Symptoms

The most common symptom is unusual or irregular bleeding or a watery, pink or dark bloody discharge from the vagina; especially for women who have been through menopause and stopped having periods. Sometimes, this discharge can be smelly. Most cancers of the uterus are picked up because of irregular or post-menopausal bleeding.

Other, less common symptoms can include discomfort or pain in the abdomen, difficult or painful urination and pain during sex.

Unusual bleeding or discharge can happen before and after menopause. It is usually not due to cancer of the uterus.

However, all women with unusual bleeding or discharge should see their doctor for a check-up.

Doctors and other health professionals you may see

Your doctor will examine you. If your doctor has any concerns, they will refer you for tests to see if you have cancer. This can be a worrying and tiring time, especially if you need to have several tests.

If the tests show you have or may have cancer, your doctor will refer you to a gynaecologist, who will advise you about treatment options.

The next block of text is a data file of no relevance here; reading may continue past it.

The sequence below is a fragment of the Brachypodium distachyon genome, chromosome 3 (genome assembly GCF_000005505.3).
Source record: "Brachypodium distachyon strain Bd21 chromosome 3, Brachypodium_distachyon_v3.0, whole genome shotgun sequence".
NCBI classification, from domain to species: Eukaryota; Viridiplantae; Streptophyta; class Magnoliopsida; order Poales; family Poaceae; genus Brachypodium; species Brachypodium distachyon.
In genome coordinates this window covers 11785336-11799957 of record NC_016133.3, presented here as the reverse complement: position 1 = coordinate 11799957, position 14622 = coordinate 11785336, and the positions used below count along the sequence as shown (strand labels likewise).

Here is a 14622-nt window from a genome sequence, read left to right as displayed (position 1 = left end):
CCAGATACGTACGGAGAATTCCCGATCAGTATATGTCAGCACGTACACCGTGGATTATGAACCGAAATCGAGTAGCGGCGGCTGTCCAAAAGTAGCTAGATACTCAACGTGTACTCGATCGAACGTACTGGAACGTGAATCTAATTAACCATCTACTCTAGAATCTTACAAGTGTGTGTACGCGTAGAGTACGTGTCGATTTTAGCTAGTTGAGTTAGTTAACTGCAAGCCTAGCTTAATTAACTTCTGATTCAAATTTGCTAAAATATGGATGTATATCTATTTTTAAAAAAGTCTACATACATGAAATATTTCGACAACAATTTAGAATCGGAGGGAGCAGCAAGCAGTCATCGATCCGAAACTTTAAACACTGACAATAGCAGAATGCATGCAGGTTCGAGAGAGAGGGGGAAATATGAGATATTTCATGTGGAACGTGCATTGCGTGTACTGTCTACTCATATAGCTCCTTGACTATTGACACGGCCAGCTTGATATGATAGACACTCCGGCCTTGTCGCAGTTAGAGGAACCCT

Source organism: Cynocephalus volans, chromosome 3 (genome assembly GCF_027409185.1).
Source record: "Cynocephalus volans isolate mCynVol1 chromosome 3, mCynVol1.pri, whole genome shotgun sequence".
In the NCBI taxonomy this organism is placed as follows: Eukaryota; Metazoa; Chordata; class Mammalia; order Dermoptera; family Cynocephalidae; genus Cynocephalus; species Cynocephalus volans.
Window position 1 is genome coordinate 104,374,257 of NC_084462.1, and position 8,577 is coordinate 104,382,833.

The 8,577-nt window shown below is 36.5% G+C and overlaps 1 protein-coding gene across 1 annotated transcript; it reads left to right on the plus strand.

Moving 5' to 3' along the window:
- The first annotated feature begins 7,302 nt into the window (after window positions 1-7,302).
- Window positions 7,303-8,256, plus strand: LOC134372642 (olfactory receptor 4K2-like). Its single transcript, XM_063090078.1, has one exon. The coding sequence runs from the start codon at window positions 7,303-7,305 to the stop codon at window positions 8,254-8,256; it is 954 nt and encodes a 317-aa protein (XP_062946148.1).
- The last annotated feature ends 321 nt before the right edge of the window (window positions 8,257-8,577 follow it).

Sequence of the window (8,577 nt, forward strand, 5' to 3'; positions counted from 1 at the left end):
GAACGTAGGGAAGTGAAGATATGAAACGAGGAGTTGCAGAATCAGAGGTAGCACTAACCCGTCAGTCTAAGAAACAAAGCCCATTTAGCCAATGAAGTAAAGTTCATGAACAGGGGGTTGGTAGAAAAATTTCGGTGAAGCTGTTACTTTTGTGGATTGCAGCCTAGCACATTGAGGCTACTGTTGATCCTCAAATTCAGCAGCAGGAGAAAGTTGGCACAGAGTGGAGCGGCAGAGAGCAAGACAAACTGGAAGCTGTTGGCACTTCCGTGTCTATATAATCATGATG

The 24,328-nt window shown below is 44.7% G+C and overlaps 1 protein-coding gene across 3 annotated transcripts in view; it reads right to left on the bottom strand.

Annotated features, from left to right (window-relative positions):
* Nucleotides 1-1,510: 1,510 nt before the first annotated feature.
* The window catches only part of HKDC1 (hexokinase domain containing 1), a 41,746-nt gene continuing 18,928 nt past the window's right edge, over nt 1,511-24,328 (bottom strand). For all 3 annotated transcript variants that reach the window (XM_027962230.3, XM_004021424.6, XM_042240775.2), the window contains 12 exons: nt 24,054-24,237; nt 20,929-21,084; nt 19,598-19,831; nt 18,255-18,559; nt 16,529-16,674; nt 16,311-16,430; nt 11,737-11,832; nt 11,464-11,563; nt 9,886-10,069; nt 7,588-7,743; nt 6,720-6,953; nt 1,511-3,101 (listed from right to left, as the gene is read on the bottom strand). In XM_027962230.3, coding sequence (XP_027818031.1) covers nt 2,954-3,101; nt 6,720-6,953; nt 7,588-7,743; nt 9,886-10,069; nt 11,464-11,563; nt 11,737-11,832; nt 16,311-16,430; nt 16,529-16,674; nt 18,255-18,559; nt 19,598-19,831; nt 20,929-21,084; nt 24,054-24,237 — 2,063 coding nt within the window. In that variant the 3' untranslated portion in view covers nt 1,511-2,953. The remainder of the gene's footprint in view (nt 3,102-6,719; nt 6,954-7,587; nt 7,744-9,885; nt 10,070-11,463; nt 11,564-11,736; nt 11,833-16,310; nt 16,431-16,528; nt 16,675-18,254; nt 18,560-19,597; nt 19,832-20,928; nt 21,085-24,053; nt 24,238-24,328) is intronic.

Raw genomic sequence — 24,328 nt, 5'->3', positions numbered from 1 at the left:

The treatment team

From the time that you are first diagnosed with cancer of the uterus you will be cared for by one or more of a team of health professionals:

  • your family doctor – will often be the first person you see

  • gynaecologist – a doctor who specialises in the female reproductive system

  • gynaecological oncologist – a doctor who specialises in cancers of the female reproductive system

  • pathologist – a doctor who diagnoses disease by studying cells and tissues under a microscope

  • radiation oncologist – a doctor who specialises in the use of radiation in the treatment of cancer

  • medical oncologist – a doctor who specialises in the use of drug treatments for cancer

  • endocrinologists – a doctor who specialises in hormone treatment

  • radiation therapists – who prepare you and give you your radiation treatment

  • clinical nurse specialists – who specialise in gynaecology

  • oncology nurses – who give chemotherapy and support you through your treatment

  • dietitians – who will recommend the most suitable foods to eat

  • social workers, counsellors, physiotherapists, psychologists and occupational therapists who will advise, support and treat you.

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